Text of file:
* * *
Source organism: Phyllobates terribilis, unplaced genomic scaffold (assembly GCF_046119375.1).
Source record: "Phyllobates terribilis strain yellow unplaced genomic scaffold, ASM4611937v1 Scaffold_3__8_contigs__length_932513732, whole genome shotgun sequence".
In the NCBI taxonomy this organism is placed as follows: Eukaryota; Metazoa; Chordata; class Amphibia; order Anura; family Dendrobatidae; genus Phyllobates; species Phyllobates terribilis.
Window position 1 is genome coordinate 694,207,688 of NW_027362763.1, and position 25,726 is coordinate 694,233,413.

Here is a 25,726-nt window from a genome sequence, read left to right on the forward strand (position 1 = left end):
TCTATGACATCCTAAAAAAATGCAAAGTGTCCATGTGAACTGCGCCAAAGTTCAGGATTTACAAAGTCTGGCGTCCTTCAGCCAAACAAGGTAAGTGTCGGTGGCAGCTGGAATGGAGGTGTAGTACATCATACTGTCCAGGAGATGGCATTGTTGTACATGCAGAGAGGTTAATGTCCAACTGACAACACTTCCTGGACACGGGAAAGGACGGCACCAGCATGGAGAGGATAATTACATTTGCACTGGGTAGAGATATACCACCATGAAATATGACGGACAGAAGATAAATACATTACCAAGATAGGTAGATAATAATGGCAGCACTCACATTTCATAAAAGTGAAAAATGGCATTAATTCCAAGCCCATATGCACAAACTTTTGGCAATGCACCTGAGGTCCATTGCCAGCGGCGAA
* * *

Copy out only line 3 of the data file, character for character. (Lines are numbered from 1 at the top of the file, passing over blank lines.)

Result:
In the NCBI taxonomy this organism is placed as follows: Eukaryota; Metazoa; Chordata; class Amphibia; order Anura; family Dendrobatidae; genus Phyllobates; species Phyllobates terribilis.